Put it this way: what we define as contemporary is mainly connoted by fragility. If we look at projects like “Broken Nature: Design Takes on Human Survival” the XXII Triennale di Milano curated by Paola Antonelli, it seems that, no matter the perspective we adopt, the issue of the survival of humanity is for the first time anchored not to a new phase of what Nietzsche called the “will to power,” but rather to the ability (but are we really able?) to walk on tiptoe in a glassware shop for the rest of our lives. I quote Nietzsche who, not by chance, when it comes to making examples of the will to power often uses architecture. For instance, his beloved Mole Antonelliana, which stands out in the Turin sky, and whose equivalent of the fragile future balancing act that awaits us seems really hard to find. “Broken Nature” hosts installations and objects on the border between design, art, and architecture, including Alexandra Fruhstorfer’s Transitory Yarn(2016), Dominique Chen’s Nuka-doko(2008), Pettie Petzer and Johan Jonker’s Hippo Roller(1991), and works produced for the show by designers like Formafantasma, Neri Oxman, and Sigil Collective. Nietzsche surely would have not liked “Broken Nature” at all. Clearly because what happened from 1900 until today is the failure of the possible transvaluation of values that the philosopher had foreseen — strength, rigidity, superhumanity — values tested in the early twentieth century but undermined by the radical and immeasurable weight of environment and nature, which painfully cushioned the damage leading to their possible suicide thanks to the creation of the Anthropocene by Homo sapiens. The opposite of the will to power can’t be asceticism, as it was for Nietzsche — i.e., an exercise in style showing how much we can reduce our anthropocentric weight in the world — but becomes instead a sort of “fragile will,” of which “Broken Nature” is a masterly expression. The fossils and the symphonies of the animal world in the exhibition are fragile; the new materials used in the production of objects are fragile; the algorithmic processes inspired by the life of plants that architecture and design should treasure in the coming years are fragile. As the philosopher Paul B. Preciado often argued, fragile is also the only adjective on which a revolution can be based because, considering again the incorrect deconstruction of anthropocentrism operated by Nietzsche, it implies going beyond good and evil — concepts that are still too human — and trying to understand what it feels like to be a flower, a fossil, an insect, or a mineral. Only in this way, perhaps, our relationship with the surrounding environment can be renewed in the sophisticated way that the exhibition and the research of the curatorial team suggest; at the same time, it is also a matter of understanding why the testing ground of the philosophies that undermine anthropocentrism is only that of art and design.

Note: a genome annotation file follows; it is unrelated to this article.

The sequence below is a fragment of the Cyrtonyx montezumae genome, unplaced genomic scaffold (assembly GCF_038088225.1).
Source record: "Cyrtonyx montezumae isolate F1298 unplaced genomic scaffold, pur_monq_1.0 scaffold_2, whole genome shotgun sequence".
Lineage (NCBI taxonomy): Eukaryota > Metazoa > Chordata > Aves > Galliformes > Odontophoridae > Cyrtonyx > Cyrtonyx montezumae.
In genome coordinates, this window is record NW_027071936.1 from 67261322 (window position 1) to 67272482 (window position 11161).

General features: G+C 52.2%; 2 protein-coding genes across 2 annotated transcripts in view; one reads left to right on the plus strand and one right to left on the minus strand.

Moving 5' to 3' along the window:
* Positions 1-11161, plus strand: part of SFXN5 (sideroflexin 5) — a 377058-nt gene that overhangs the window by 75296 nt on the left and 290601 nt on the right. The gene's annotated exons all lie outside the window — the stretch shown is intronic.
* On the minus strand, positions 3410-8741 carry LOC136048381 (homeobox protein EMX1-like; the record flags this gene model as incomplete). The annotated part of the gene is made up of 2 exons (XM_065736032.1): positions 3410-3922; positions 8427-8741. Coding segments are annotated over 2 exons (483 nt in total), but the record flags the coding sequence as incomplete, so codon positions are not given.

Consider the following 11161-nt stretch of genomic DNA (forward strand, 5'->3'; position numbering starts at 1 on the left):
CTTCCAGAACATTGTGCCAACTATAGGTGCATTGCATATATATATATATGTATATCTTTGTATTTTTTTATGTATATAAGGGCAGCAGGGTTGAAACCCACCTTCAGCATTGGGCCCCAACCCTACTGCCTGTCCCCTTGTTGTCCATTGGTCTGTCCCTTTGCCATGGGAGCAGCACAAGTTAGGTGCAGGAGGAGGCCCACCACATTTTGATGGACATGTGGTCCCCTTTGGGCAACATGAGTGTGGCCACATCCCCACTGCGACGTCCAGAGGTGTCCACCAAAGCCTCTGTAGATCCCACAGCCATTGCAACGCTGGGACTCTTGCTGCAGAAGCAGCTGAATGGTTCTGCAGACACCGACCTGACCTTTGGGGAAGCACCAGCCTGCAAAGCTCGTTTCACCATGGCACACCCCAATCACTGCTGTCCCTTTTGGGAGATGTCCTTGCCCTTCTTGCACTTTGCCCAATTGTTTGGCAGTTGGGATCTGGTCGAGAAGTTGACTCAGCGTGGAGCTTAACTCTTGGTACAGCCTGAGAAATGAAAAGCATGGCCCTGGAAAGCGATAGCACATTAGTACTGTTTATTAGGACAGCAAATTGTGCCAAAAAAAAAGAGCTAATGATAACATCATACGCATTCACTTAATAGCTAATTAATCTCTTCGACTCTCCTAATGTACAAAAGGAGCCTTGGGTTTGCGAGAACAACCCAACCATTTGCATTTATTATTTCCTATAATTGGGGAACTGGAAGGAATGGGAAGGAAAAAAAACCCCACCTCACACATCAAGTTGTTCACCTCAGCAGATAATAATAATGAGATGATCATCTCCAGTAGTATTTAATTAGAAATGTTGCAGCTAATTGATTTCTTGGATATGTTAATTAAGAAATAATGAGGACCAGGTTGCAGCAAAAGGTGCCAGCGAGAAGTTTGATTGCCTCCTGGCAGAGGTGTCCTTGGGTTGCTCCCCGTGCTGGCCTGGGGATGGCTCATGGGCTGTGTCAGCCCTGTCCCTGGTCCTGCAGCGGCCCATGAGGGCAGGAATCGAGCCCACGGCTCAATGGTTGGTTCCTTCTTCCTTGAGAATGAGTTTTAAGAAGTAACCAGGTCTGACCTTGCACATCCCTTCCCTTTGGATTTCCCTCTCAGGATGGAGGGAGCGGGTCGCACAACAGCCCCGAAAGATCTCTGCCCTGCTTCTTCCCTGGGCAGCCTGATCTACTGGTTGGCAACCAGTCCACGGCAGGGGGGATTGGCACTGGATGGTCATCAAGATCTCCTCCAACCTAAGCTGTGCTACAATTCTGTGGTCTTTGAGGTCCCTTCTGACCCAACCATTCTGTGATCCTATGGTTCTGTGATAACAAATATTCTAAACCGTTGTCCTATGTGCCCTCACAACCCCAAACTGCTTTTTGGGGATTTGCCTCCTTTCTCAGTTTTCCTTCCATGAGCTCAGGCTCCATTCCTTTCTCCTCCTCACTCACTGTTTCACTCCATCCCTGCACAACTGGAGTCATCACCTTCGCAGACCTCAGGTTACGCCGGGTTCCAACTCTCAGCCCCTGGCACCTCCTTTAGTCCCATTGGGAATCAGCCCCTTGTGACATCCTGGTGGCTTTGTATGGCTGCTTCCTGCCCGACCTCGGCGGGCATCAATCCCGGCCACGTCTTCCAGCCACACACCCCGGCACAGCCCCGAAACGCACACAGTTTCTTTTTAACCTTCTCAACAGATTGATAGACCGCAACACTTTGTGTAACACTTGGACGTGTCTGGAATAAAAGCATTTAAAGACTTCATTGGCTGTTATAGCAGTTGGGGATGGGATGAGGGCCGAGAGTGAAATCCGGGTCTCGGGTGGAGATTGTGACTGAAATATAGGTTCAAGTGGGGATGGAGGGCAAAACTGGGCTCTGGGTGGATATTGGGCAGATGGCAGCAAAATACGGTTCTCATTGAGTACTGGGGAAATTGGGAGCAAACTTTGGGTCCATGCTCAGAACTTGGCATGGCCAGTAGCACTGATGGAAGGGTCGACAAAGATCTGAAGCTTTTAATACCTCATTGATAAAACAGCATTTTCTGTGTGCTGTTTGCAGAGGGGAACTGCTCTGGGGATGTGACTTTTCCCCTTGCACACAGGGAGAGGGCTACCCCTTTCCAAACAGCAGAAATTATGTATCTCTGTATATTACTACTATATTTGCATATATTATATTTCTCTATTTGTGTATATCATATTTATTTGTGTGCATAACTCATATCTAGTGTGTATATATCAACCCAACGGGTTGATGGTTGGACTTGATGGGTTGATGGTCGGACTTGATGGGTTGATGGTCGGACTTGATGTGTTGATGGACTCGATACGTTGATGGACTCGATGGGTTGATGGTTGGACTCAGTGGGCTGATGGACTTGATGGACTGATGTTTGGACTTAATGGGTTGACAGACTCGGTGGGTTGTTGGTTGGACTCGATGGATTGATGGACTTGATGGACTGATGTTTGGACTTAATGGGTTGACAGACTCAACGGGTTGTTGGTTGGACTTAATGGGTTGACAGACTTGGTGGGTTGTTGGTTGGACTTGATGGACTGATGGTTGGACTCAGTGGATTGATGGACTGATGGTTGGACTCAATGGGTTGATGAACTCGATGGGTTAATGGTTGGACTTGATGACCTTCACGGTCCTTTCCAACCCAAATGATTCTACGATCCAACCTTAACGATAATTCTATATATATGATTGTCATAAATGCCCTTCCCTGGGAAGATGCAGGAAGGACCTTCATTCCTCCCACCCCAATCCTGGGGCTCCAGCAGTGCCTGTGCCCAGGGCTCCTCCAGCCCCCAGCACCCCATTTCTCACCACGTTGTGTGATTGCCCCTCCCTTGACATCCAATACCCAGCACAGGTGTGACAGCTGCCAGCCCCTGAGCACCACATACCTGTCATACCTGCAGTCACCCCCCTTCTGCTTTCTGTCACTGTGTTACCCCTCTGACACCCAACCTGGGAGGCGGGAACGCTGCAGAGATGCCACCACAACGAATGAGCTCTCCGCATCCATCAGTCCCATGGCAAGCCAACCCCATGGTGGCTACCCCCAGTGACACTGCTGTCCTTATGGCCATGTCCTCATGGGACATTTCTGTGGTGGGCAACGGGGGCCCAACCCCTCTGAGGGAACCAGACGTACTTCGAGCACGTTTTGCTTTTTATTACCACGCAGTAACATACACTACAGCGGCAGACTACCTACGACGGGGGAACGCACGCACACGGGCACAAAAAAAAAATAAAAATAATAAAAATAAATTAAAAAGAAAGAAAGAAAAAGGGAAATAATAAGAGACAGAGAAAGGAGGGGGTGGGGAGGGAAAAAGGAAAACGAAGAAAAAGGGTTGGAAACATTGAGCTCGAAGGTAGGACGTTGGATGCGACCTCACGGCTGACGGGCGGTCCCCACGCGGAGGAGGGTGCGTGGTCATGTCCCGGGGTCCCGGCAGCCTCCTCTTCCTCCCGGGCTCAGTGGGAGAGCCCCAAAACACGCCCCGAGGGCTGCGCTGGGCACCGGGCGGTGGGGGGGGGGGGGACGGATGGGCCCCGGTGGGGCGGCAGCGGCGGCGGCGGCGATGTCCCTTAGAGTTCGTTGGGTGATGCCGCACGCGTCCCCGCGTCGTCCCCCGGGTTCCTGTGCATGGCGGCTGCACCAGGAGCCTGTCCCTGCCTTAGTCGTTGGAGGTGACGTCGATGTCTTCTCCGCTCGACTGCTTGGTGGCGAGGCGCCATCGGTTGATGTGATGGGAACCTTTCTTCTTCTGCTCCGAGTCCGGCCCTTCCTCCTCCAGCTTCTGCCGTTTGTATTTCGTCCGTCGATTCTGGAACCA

The necessary social change is in fact still a victim of the economic and political dynamics that base their survival on an unsustainable ecology whose core is an anchored and immobile Vitruvian Man by Leonardo Da Vinci, lying as a sort of putrefied corpse. The most interesting philosophy today, in open dialogue with art and design (think of intellectuals like Timothy Morton or Armen Avanessian), originates via the new extra-human logic space and the fact of being conceivable by way of it. What does it mean that our only given destiny today is surviving as human subjects only by destroying the image, i.e., the concept, of what we thought “human” until now? We rightly mentioned “posthuman,” a concept treasured by “Broken Nature” as well as in the books (on display in the exhibition) that inspired the show, but we must understand that it is not too much of an anthropological change that we must expect in order to see the human-environment relationship be revolved as in a change of species: a “contemporary posthuman” (as I tried to define it in Fragile Humanity, Giulio Einaudi Editore, 2017) that from the propulsive formal notice of anthropocentrism did not make a cognitive jump, but rather a quantum one. Humanoids, as in the work of Patricia Piccinini (Sanctuary, 2018), are no longer animals or humans, neither bonobos nor anything else, but only interstitial creatures between indescribable existences and the end of the world. The space of life bends, mixes, and there is nothing left that isn’t simply a form of life that is embraced and held. This is perhaps the most profound meaning of this Triennale show, a design reinterpretation of the key concept of Gilles Deleuze’s philosophy of “becoming animal,” wherein forms of lives intertwine with other forms of life through, not surprisingly, the use of objects that redesign space, time, and the possibilities of the body. “What can a body do?” Deleuze would ask us, thinking about Spinoza. Today, thanks to “Broken Nature,” the only answer is again the one contained in “Ethics” by the Dutch philosopher: a man can only do what the laws of nature allow him.